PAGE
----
For slightly more advanced choices, like viewing email headers or downloading the email as a file, you just click on the settings icon and it’s all right at your fingertips. No hunting, clawing and digging through a mess to figure out how you do it. Everything feels intuitive and just a few clicks away.
Individual Account Settings
Settings for your individual email accounts and the folders you use to organize your mail are easy to set up in the “Settings” menu. In one place, you can set up preferences for your webmail client, create and organize folders, and organize the “identities” that you want to use to send out emails from the client.
Email composing is also a very organized and clean affair in Roundcube. It features a nice WYSIWYG formatting bar that most people are accustomed to these days if you’ve used any sort of web based content management tool. You can quickly change from plain text to HTML format with the fast drop-down selection, and you can add attachments using the clip icon above, or by pressing + to add files on the left Attachments pane.
As you can probably tell, it didn’t take me very long to realize that I really like RoundCube. There weren’t any features that I used in Horde that I thought were missing in Roundcube, yet the interface was much cleaner and much simpler.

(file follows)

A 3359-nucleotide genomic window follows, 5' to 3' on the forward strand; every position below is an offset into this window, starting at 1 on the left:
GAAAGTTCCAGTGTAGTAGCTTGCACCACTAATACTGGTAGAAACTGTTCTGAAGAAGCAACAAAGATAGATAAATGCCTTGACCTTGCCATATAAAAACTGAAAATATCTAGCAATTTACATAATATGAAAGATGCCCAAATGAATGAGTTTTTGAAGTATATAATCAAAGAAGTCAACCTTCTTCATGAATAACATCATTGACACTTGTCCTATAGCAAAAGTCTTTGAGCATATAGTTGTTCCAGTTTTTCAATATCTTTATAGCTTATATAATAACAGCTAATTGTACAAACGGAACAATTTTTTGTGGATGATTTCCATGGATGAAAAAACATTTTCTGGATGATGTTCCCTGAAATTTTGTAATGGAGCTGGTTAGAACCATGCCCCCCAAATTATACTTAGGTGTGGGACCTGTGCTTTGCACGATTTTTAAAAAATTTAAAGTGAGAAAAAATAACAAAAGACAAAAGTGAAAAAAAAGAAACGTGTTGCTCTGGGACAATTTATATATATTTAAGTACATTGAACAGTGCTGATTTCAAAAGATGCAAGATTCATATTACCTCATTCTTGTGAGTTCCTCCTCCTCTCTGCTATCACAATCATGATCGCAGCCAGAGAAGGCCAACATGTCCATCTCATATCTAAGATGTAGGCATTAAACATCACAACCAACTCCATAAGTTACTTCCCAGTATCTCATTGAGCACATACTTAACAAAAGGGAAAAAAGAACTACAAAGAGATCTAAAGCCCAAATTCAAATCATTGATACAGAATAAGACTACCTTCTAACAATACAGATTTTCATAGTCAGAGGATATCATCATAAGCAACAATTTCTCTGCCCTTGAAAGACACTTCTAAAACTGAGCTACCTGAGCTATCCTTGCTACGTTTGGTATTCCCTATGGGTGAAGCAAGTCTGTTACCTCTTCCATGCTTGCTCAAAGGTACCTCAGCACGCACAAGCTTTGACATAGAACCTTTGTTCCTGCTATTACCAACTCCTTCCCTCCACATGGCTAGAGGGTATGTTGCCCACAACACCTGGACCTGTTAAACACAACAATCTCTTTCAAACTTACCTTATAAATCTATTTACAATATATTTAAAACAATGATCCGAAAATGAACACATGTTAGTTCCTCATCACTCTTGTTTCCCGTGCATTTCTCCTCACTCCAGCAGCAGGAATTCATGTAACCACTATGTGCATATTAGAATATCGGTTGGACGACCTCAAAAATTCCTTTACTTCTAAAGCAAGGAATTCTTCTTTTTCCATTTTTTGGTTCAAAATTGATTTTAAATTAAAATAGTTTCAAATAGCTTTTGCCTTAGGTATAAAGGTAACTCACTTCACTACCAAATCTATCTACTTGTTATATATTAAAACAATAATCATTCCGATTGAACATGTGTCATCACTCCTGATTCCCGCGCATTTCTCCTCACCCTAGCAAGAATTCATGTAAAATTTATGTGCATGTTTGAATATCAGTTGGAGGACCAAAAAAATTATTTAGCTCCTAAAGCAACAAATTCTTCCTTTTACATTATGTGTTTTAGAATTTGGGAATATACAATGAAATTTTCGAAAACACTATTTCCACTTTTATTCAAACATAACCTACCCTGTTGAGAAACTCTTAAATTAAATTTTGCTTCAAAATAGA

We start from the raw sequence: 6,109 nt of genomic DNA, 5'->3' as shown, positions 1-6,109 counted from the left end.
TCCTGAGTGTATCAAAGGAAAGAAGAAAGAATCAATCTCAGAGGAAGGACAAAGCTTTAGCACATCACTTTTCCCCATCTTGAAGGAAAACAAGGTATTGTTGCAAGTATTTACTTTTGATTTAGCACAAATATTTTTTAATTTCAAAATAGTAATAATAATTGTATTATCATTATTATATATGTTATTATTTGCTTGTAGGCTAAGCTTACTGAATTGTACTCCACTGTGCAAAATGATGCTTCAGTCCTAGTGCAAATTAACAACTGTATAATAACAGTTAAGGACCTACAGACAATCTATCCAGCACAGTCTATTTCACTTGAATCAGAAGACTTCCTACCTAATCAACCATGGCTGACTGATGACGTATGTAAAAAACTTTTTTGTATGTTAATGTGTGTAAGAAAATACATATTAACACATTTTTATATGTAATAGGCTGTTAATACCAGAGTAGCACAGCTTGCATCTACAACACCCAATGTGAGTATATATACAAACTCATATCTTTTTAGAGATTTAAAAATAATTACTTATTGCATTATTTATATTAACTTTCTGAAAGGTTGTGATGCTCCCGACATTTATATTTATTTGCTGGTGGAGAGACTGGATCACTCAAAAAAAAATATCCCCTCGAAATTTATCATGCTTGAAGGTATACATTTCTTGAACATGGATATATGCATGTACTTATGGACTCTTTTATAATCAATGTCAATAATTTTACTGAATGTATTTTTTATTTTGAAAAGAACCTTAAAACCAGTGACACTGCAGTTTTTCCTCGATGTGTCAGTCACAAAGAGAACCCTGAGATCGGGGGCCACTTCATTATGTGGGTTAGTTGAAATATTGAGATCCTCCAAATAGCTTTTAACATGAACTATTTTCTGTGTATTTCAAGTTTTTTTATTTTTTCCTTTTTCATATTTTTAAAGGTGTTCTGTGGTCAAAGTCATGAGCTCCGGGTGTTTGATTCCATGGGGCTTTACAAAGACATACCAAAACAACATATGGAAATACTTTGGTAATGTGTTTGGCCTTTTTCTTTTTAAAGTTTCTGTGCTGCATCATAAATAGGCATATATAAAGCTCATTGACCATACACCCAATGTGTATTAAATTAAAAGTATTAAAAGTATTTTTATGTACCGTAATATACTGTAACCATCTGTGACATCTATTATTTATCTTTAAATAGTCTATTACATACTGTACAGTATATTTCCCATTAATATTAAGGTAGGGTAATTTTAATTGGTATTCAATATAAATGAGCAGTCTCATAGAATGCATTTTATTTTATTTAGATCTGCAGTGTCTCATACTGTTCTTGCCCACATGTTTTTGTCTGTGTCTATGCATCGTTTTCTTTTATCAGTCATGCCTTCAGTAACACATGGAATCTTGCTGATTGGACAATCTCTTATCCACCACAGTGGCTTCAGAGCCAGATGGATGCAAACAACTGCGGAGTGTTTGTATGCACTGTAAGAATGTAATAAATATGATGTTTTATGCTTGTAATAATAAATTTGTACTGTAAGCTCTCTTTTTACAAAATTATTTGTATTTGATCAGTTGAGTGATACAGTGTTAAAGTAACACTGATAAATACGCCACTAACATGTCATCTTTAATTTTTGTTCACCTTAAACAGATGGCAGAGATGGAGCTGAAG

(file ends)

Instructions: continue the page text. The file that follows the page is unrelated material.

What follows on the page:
Making such a comparison wouldn’t really be fair unless I showed you what my experience with Horde is like. Just looking at the main display, you can see how the interface looks a bit less professional and completely cluttered with redundant links and icons. The links in the left navigation pane aren’t really clear either, as to what exactly they are for.
Viewing rich-text or HTML emails is also a hassle, as Horde always seems to want to default to plain text. As you can see with the email below that has an attachment and is also sent from someone that uses a rich-text email client, I couldn’t even see the main message text unless I open it in a new window that can handle it.